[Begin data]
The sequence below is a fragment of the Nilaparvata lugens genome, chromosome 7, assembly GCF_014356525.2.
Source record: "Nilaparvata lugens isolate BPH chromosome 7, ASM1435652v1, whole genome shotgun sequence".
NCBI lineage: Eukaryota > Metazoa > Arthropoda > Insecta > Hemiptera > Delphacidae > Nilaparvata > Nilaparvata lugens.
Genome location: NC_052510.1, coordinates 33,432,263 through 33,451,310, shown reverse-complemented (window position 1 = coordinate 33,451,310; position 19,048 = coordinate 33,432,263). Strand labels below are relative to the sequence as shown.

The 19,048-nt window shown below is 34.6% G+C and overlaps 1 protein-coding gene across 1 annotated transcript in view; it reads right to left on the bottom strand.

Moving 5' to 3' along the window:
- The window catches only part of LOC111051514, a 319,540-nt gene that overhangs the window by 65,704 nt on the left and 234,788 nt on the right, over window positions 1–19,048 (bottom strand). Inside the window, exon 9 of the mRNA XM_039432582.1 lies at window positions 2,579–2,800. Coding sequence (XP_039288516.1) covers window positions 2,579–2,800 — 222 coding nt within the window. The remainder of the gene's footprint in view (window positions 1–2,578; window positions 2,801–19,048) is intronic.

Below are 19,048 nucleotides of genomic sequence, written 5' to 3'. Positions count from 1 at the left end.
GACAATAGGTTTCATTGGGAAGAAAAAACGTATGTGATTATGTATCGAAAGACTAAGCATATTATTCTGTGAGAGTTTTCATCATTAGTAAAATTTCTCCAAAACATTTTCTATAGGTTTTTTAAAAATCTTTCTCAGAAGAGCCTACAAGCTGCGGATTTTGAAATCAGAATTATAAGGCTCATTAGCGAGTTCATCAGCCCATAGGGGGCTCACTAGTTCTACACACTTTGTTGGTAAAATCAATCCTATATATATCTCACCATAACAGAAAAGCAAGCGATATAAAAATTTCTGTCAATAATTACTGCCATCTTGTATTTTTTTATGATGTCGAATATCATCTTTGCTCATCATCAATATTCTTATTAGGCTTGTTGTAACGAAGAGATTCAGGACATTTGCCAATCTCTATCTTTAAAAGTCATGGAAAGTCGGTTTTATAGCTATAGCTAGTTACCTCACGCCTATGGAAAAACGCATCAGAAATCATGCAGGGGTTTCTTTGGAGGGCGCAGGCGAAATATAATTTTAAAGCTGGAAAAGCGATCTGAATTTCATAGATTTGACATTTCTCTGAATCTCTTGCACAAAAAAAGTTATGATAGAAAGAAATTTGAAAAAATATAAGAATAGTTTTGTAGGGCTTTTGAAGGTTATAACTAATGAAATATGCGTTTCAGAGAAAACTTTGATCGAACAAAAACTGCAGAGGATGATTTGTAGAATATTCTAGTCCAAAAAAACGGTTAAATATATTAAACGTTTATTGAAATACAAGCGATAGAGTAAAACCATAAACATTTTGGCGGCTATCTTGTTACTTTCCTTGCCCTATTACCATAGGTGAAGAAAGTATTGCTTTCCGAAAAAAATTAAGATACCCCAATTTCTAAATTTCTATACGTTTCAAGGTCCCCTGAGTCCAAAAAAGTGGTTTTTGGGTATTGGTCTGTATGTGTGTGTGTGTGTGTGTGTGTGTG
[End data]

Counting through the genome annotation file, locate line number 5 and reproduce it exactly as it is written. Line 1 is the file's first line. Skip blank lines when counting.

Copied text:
The 19,048-nt window shown below is 34.6% G+C and overlaps 1 protein-coding gene across 1 annotated transcript in view; it reads right to left on the bottom strand.